News Roundup Archive

Thursday, February 5, 2015

PeaceTech News Roundup



United States Institute of Peace


PeaceTech Roundup
Weekly News Highlights, January 30 - February 5, 2015


Technology, Science and Data

Media and Social Media

Tweeters Spread Kenji Goto Peace Message
A four-year old tweet written by Kenji Goto, the Japanese hostage apparently executed by Islamic State militants, has been shared more than 30,000 times. "Closing my eyes and holding still. It's the end if I get mad or scream. It's close to a prayer. Hate is not for humans. Judgment lies with God," Goto wrote. "That is what I learned from my Arabic brothers and sisters."
See the full article (BBC, 2/3/15)
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Calls For #ISISMediaBlackout To Stop Spread Of Horrific ISIS Images
Video footage and still images purportedly showing ISIS hostage Muath al-Kaseasbeh burning to death in a cage are circulating online, but social media users are urging others not to share the extremist propaganda. Twitter users are encouraging people to share other images. The argument is that sharing images of vicious murders of captives by ISIS, even in outrage or disgust, only plays into the terror group's hands and further spreads and glorifies their horrific acts.
See the full article (Global News, 2/3/15, Nick Logan)
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Why Western Media Overlooked A Massacre In Nigeria
The discussion about why the killings in Nigeria were ignored underscored an old problem: News from sub-Saharan Africa is underreported. Whatever the ultimate explanation for the coverage gap, the discussion of the lack of Baga killings coverage offers an opportunity to pivot resources toward Africa, starting with Nigeria.
See the full article (Columbia Journalism Review, 2/2/15, Jared Malsin)
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Famine Babies And Crying War Widows: Unpicking The Cliches Of Conflict Photography
Over two floors of the Photographers' Gallery in London the show displays a stream of often violent images of conflict and suffering, subjugation and struggle, from across the globe. The exhibition is curated by Mark Sealy, director of Autograph ABP. It is at times an overwhelming experience, and intentionally so. Sealy's aim is to disrupt the received narrative of conflict and revolution, to "unhinge our so-called definitive moments and set them in a wider, more relative framework."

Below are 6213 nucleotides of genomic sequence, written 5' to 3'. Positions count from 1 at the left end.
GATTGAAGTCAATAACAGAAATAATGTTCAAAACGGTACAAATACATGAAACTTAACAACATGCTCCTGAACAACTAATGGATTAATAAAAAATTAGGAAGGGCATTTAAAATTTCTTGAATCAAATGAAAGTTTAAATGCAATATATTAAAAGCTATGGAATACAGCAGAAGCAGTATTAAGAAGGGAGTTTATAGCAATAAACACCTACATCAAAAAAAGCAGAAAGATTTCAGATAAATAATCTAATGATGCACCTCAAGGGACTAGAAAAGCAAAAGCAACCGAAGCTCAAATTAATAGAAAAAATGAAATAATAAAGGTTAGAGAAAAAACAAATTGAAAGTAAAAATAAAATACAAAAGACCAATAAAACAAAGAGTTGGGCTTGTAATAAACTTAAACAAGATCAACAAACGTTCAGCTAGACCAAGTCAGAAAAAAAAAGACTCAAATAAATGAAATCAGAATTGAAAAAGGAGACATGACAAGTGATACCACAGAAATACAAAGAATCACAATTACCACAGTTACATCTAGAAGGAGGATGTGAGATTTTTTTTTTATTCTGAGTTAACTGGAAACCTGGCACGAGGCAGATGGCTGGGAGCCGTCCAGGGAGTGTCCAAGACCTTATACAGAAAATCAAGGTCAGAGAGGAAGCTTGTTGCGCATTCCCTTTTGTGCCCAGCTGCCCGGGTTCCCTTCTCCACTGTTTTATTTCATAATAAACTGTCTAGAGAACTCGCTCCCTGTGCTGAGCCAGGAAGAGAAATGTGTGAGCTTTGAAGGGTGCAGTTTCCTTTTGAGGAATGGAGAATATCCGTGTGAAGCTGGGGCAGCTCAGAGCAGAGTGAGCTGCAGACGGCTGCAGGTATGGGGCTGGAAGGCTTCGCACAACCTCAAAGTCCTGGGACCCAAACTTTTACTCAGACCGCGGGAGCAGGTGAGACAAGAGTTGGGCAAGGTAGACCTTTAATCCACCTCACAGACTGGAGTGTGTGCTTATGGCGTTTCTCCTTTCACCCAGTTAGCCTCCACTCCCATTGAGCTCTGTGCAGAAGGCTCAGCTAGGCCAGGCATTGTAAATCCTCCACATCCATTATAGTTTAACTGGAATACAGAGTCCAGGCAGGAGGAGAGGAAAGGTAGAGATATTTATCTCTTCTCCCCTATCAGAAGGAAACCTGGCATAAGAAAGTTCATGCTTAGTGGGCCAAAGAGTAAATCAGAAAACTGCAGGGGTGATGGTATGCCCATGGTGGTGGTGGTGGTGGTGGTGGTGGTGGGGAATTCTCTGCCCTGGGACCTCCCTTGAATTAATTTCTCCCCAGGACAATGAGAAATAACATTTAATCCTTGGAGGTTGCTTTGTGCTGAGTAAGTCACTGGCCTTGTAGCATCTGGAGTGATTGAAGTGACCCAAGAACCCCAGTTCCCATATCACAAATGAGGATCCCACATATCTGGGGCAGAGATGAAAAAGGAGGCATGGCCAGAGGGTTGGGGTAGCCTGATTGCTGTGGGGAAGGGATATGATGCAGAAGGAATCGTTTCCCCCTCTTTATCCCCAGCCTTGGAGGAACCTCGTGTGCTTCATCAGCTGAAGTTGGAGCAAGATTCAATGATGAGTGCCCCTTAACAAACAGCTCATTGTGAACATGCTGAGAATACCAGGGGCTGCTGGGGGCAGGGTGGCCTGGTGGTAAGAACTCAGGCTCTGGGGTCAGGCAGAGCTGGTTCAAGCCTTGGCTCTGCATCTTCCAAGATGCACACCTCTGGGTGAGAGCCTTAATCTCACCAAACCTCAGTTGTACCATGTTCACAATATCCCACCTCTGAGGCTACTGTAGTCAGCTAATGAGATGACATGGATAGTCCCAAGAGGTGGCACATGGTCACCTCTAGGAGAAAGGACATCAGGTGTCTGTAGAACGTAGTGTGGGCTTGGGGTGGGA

See the full article (The Guardian, 2/2/15, Sean O'Hagan)
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War Reporters Know That Covering Conflict Can Come At A Price
The phenomenon of journalists being held hostage during war is not new. Before ISIL there was Hezbollah, Abu Musab al-Zarqawi, the Kosovo Liberation Army and many other groups that used their captives to demand exorbitant sums of cash and changes in countries' foreign policies. But with the recent spike in deaths in the war in Syria, the spotlight once again is on war correspondents and the risks they take.
See the full article (Al Jazeera, 2/2/15, Jamie Tarabay)
Click to read "Truth in Reporting: Media and Communications in Conflict" an Olive Branch post by Anand Varghese.
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Conflict-zone Scribes Fear Fallout From Intrepid Journalist's Death
The tragic death of Kenji Goto highlights a dilemma that the journalism community in Japan has long struggled with: how much of a risk reporters should take on when working in dangerous conflict zones. Goto, who was 47, set up a one-man news agency called Independent Press in 1996. He reported from far-flung conflict zones, and was one of the few journalists from Japan who defied repeated advisories from the Foreign Ministry to stay away from Syria, where a civil war erupted in 2011.
See the full article (The Japan Times, 2/1/15, Tomoko Otake, Tomohiro Osaki, and Shusuke Murai)
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Rumors Of Wars: Under-reported Conflicts In World Leave Little Hope Of Change
While wars in Syria, Iraq and Ukraine make headlines in the West, around 30 other conflicts receive little press coverage, and the resulting lack of pressure for change could have serious implications for millions of people, experts say. Researchers say it is not necessarily the size of the conflict that attracts greater media attention. The real reasons for the differences in the coverage are less related to what atrocities were perpetrated, and more related to where, and against whom, the atrocities were perpetrated.